09:21 GMT09 July 2020
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    According to the Russian finance minister, the plan on the de-dollarization of the Russian economy has been submitted to the government. On Wednesday, Vladimir Putin said that Washington had made a mistake by undermining the dollar’s credibility as a reserve currency, adding that “they are undermining faith in it as this universal tool.”

    Radio Sputnik discussed the Russian government’s plan to de-dollarize the country’s economy with Dr. Yaroslav Lissovolik, chief economist at the Eurasian Development Bank and program director of the Valdai Discussion Club.

    Sputnik: Russian President Vladimir Putin has said that Washington’s sanctions policy undermines the dollar’s credibility as a reserve currency. He also said that the US was “biting the hand that feeds them.” What are your thoughts on this?

    Yaroslav Lissovolik: I think that’s absolutely correct in the sense that the threat of restrictions and sanctions essentially raises the economic costs of transactions in dollars. In economic terms, there are barriers and costs to using the dollar and, accordingly, various sanctions and restrictions lead to countries looking for alternative currencies as a way to reduce these risks and the potential transaction costs associated with the use of dollar.

    READ MORE: China Reportedly Mulls Second Dollar-Bond Sale in 2018 as Trade Tensions Simmer

    Sputnik: The Russian government has been working on a draft project aimed at de-dollarization of the Russian economy based on the proposals of Russia’s VTB Bank President Andrey Kostin. In your opinion, are these proposals coming right on time?

    Yaroslav Lissovolik: Quite frankly, I think that it would have been better if they came much earlier. A lot of the initiatives that we’re seeing coming from Russia over the past several years could have taken place earlier without necessarily the greater risks of sanctions or pressure coming from the West. For example, the turn to the East and greater emphasis on dealing with Asia and East Asia could have been undertaken by Russia much earlier; the same case is with de-dollarization, including the denomination of foreign trade transactions in currencies other than the dollar. There is tremendous scope for de-dollarization, in this respect, for Russia. I think it is somewhat late in the game that Russia is starting to undertake these initiatives; but, obviously, as they say, better late than never.

    Sputnik: What could some of the benefits that Russia will have after switching to other currencies, such as the euro, yuan or ruble, in international trade?

    Yaroslav Lissovolik: One of them is the reduced risk of restrictions associated with the use of the dollar, that’s the immediate risk that Russia is trying to deal with. The other one is that with the greater use of national currencies, including the ruble, there is greater possibility to use the ruble as the medium of exchange that could potentially lead to the ruble gaining greater weight as a regional reserve currency, at least for the immediate future, as a reserve currency for the near-abroad. Another benefit that I see, a very important one, is that if, indeed, the role of the ruble in international transactions is set to increase, that will necessitate a change in the strategy of the Russian government vis-à-vis the ruble and its stability. We have seen a series of depreciations of the ruble in the past several years, and in order to make sure that the ruble is a more secure reserve currency in the future, the government will need to abandon the weak ruble policy and place greater emphasis on ruble stability, which has its benefits for the wider strata of the population.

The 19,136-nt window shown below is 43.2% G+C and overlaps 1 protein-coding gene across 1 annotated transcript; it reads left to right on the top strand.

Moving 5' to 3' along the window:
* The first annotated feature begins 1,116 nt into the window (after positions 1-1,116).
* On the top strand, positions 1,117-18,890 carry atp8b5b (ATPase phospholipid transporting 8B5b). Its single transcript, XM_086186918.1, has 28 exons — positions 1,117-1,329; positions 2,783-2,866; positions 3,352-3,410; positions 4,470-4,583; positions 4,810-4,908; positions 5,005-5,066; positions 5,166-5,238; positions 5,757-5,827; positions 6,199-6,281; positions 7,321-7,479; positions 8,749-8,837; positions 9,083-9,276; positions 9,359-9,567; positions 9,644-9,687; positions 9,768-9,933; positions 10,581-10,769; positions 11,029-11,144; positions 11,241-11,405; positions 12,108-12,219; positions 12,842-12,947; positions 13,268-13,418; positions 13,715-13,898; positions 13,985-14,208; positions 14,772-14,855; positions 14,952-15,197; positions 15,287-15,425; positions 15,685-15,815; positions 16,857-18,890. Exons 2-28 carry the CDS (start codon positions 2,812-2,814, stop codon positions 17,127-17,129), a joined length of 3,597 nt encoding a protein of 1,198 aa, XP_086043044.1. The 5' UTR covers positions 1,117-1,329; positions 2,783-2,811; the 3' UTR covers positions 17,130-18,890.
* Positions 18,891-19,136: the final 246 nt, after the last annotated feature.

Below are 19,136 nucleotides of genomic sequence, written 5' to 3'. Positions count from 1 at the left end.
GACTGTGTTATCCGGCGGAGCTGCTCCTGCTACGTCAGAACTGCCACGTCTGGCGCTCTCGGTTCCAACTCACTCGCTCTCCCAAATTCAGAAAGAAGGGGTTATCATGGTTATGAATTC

READ MORE: De-Dollarization: Top 5 States Drifting Away From Greenback

    Sputnik: What kind of consequences could there be in case Russia adopts its de-dollarization strategy?

    Yaroslav Lissovolik: I think that for the US, in the longer term, that essentially means a lower role of the dollar in international transactions. I think that in terms of foreign trade transactions this is not very difficult for Russia in the sense that the share of the US in trade with Russia is not that high at all, and there is scope for the Chinese yuan and the euro to gain at the expense of the dollar. Globally, I think that the dollar will continue to be the key reserve currency for the long term, but its share from the very high level that we see now will decline at the expense of greater prominence of the euro, the yuan and potentially some of the other currencies of developing and developed markets.

    Sputnik: We’ve also seen Iran and Turkey gradually abandoning the dollar in trade because of sanctions. In your view, could we see a domino effect?

    Yaroslav Lissovolik: This is something that we’re increasingly seeing and this is not just with Iran, Russia and countries that were affected by sanctions. We’re even seeing declarations made by representatives of the EU regarding the possibility of using this tremendous reserve of de-dollarization in the world economy in order to advance the euro as a more prominent player in global financial transactions. I think that different players and different countries see the possibility and potential for de-dollarization, and once they get their share of the pie, in terms of using their currencies to undertake international transactions to occupy a greater share of the world’s financial transactions.

    The views and opinions expressed in this article are solely those of the speaker and do not necessarily reflect Sputnik's position.


    The views and opinions expressed in the article do not necessarily reflect those of Sputnik.

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